A head-on crash, also known as a frontal crash, is a type of auto collision that can cause extremely serious injury and auto damage, even more so than some other types of car accidents. This is due to the nature of the impact, in which both drivers are facing each other head-on and are very close to the site of impact.
A person who sustains injuries in this type of collision may be able to sue for damages, if they believe the other driver’s negligence caused it. In some cases, where a person is killed in a head-on collision, a wrongful death suit over a driver’s negligence may be filed on their behalf.
Head-on collisions often occur when one driver goes the wrong way down a one-way road or highway, or when one party to the accident was driving under the influence of drugs or alcohol.
How is Negligence Determined in a Head-On Accident?
Any driver of a vehicle owes a duty of care to everyone else on the road, including other car drivers and passengers. The duty of care is a legal standard which means the driver owes it to others on the road to exercise the care the average person would use in the same situation.
Therefore, to determine negligence in a lawsuit, the party bringing the suit (the Plaintiff) attempts to prove that the other driver (the Defendant) was negligent (did not meet the standard of care) in operating their automobile, and the result was an accident causing injury to the Plaintiff.
Of course, in a head-on collision, both drivers may be injured. They may both also be at fault in some degree. This can be difficult to prove in a head-on collision. More on this below.
First, let’s consider the elements of proving negligence. These are the element which must be proven in order to establish negligence:
- Duty: This is the duty described above, in which the driver of a vehicle owes it to other people on the road to drive as safely as the average person would in their situation.
- Breach of Duty: If a driver fail to meet this duty, they are considered to have “breached” it.
- Causation: It must be shown that the Defendant’s breach of duty directly caused the Plaintiff’s injury.
- Damages: Once it is has been shown that a Defendant did have a duty to the Plaintiff, that they breached this duty, and caused the head-on collision, the Plaintiff must show that they sustained physical injuries and/or property loss. This is done by the Plaintiff showing evidence of their medical expenses, and their costs for auto repair or replacement.
Difficulty of Proving Fault in a Head-on Collision
Often, in a head-on collision, the force of the impact send the cars involved in different directions, away from the site of the accident. Police reports describing the scene, or witness accounts of the scene, are integral to determining fault, because the positioning of the car can show who was at fault. When this isn’t possible, damage on the cars may be used to show fault.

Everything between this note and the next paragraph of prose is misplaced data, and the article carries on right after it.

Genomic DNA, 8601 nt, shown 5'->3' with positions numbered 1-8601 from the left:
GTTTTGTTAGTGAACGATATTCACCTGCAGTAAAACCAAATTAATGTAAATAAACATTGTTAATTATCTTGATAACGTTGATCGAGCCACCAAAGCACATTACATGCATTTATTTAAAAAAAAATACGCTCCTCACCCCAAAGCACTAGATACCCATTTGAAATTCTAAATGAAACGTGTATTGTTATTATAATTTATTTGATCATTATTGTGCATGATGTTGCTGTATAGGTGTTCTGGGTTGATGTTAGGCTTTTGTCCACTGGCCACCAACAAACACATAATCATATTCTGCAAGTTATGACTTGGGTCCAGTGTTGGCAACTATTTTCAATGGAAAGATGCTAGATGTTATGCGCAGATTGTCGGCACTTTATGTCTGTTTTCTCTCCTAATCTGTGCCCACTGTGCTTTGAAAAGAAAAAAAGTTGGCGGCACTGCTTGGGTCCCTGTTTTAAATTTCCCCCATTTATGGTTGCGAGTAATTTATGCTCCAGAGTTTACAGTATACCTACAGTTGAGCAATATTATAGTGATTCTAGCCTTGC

Even so, it can still be difficult to prove who was at fault when the cars hit each other head-on, as opposed to one driver careening into another from the side or the back. In a head-on collision case, it may be that both drivers sue each other.
Another issue is that negligence is handled differently according to the state you live in, because each state has its own laws on the matter. Some states have comparative negligence, in which fault is apportioned between the two drivers according to the degree of fault they each are responsible for. Other states have contributory negligence, in which a Plaintiff cannot recover damages if they were even slightly negligent themselves in causing the accident.
Can the Defendant Claim that They Did Not Cause the Accident?
Yes. The Defendant may be able to use certain defenses to reduce or eliminate a Plaintiff’s award. They may claim that the Plaintiff did not actually suffer injury as a result of the frontal collision. In the event that it’s established that the accident did cause the Plaintiff’s injuries, the Defendant may also claim that the Plaintiff’s negligence contributed to their injuries. As described above, whether the state where the accident occurred has comparative or contributory negligence will influence the outcome of the case.
If the Plaintiff is established as being negligent in a comparative negligence state, their damages will be reduced proportional to their amount of fault. However, if they are in a contributory negligence state, they will be barred from recovering damages.
Do I Need a Lawyer to Help Me with My Head-On Collision Lawsuit?
The laws which govern a head-on collision vary from state to state. If you have been involved in a head-on collision, you should consider contacting an experienced personal injury lawyer to assist you with the legal process of pursuing compensation for your accident-related injuries.